I’m a man of simple needs... All I require is a castle somewhere in a god-forsaken forest, a loyal butler to do my chores, a grand library and my solitude... The last one being the most important. After all, writers aren’t really known for their social skills.
Cutting the Strings
He slammed his massive fist on the table, startling Lucky, who bolted through his doggy door.
“Don’t bring yer mother into this, boy! We’ve talked ‘bout this a thousand times already. Your place is here, in the field, with the cattle. Ya need to marry a decent woman who’ll give ya a lot of children, instead of wastin’ ya time with this twig ya call a she.”
“Father, please. Calm down. I was thinking...”
“Ya weren’t thinkin’ nothin’, dimwit! If ya were, we wouldn’t be havin’ this conversation. Listen to me carefully, now. Get rid of that thing.”
“Whatever. Get rid of her. She’s bad influence. Got it?”
It was pointless. The outcome was as expected. He was too drunk to be reasoned with. I simply accepted defeat and nodded.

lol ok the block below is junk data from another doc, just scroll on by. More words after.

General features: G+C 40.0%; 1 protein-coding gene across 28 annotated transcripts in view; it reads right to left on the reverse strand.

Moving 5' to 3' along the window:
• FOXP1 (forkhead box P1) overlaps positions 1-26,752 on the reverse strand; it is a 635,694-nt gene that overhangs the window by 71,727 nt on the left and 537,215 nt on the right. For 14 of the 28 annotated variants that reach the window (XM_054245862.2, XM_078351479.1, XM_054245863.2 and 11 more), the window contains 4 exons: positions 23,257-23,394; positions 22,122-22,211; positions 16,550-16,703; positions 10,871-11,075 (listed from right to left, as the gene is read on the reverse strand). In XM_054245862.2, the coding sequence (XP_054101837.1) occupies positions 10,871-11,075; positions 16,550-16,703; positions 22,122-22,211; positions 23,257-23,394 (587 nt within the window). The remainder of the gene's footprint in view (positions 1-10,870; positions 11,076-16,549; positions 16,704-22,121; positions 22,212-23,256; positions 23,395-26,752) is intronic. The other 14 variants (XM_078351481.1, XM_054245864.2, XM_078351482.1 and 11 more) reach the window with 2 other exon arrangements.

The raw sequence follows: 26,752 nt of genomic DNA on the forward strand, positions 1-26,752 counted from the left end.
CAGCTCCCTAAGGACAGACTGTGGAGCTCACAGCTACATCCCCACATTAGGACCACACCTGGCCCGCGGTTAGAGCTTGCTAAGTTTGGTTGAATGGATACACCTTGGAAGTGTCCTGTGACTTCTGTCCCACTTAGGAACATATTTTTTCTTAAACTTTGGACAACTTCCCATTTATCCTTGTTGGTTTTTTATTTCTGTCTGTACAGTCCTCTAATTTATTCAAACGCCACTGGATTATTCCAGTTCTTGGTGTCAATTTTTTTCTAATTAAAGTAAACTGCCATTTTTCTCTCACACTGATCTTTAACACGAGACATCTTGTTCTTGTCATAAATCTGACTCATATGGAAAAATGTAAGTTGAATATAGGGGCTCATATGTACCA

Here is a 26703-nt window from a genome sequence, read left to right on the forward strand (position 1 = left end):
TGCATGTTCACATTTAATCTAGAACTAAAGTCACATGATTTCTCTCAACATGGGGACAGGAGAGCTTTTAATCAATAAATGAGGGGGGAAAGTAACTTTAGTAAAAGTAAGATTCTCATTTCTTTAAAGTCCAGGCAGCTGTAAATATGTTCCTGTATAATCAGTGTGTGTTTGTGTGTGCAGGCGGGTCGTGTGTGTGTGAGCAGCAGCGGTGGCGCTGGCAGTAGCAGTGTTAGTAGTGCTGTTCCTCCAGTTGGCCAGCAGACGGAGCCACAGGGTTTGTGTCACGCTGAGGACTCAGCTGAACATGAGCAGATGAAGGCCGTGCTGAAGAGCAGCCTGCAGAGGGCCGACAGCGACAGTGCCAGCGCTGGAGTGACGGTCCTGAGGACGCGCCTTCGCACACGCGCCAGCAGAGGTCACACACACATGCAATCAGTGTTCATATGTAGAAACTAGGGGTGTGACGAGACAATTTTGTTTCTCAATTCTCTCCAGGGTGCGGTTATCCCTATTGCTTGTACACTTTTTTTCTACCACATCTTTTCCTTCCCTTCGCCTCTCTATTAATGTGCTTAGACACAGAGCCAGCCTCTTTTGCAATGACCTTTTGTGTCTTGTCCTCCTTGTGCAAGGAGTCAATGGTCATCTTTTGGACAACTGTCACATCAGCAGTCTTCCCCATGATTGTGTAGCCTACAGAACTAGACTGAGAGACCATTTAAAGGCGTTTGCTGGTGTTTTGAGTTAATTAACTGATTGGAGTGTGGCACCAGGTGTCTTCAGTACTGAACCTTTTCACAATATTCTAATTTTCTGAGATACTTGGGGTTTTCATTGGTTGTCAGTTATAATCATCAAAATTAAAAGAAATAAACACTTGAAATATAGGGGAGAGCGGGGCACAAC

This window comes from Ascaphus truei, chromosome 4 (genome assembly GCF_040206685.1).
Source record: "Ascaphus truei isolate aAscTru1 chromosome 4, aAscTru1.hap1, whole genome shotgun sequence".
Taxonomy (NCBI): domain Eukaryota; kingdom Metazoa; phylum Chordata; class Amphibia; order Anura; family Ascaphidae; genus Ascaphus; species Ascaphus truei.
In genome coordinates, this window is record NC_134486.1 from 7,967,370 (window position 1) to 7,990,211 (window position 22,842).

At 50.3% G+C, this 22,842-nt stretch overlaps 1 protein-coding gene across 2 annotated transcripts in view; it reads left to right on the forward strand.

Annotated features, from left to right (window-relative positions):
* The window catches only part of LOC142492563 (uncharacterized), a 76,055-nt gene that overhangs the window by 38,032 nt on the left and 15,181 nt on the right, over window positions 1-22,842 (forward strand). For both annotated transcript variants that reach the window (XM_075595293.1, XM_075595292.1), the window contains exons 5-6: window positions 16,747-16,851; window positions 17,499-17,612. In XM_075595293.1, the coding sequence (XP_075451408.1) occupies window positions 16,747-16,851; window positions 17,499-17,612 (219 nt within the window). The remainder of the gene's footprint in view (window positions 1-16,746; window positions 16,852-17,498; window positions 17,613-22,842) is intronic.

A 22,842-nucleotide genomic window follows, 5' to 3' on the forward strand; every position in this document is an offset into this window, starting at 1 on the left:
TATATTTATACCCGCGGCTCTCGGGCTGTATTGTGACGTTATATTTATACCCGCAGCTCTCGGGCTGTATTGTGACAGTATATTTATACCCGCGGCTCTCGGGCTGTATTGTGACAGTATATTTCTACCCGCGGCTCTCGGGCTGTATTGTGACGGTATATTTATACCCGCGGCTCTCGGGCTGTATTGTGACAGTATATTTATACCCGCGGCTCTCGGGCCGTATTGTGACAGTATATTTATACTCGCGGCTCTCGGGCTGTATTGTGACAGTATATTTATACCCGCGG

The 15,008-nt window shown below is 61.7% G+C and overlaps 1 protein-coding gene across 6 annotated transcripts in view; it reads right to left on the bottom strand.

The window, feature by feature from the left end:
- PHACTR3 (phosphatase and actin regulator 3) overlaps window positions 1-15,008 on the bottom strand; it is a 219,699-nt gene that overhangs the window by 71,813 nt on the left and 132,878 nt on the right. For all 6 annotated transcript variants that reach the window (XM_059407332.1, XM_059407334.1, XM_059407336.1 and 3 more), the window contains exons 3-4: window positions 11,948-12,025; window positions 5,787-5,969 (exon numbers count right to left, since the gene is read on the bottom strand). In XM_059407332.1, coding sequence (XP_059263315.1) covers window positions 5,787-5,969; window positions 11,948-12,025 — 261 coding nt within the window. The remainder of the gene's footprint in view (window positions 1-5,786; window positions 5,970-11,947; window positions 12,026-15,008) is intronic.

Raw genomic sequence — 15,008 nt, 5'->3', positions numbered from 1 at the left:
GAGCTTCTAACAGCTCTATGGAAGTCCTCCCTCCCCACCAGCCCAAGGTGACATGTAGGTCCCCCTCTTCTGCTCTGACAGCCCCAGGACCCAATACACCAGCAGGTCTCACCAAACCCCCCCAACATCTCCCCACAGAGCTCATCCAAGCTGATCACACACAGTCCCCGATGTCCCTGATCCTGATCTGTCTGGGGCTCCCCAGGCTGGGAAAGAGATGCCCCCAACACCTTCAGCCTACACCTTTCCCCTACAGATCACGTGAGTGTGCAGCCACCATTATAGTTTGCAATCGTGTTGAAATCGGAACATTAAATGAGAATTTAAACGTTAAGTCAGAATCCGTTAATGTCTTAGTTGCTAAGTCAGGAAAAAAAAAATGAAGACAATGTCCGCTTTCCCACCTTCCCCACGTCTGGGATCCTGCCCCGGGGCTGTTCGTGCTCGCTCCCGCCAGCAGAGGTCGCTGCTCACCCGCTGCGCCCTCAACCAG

“Good. Glad we’re clear.”
I got up and stormed out of the kitchen. With Mother gone, the feeling of helplessness overwhelmed me. She used to bring out the best in him. But all that was left now was this empty husk of a man. A pathetic, selfish drunk... I really wanted to hate him, but for some unfathomable reason I couldn’t. It might be because I thought he was better than this. But I could be wrong. Although, one thing was certain − he did love Mother dearly. Even though he had never entered a church, he had built a shrine in our house. In the corner of the living room, he placed a small wooden table he himself had carved, assembled and painted white. On it stood a framed photograph from their wedding. The people in it were smiling. She was beaming, and his lips were mildly curving upwards, uncomfortable in that position. But it wasn’t fake, unlike the smiles he deigned to show me. Hidden behind that photo was another one. A smaller one − depicting a toddler laughing while being swooped through the air by the woman from the wedding. That one used to stand next to the bigger one, but he moved it when she died. Ever since then, he wouldn’t even let me visit the city. He decided to imprison me here instead, so we would wither away together. I sat on the sofa and covered my face with my hands, when I heard the creaking noise of the doggy door, followed by jovial panting. In a matter of seconds, Lucky skipped across the room, jumped on me and gave me a slobbery hello. I stared at his hazel eyes while my hand glided through his golden fur, as soft as fleece. I chuckled, rolled him over and started scratching his stomach.
“That’s a good boy. Yes, you are.” Read more...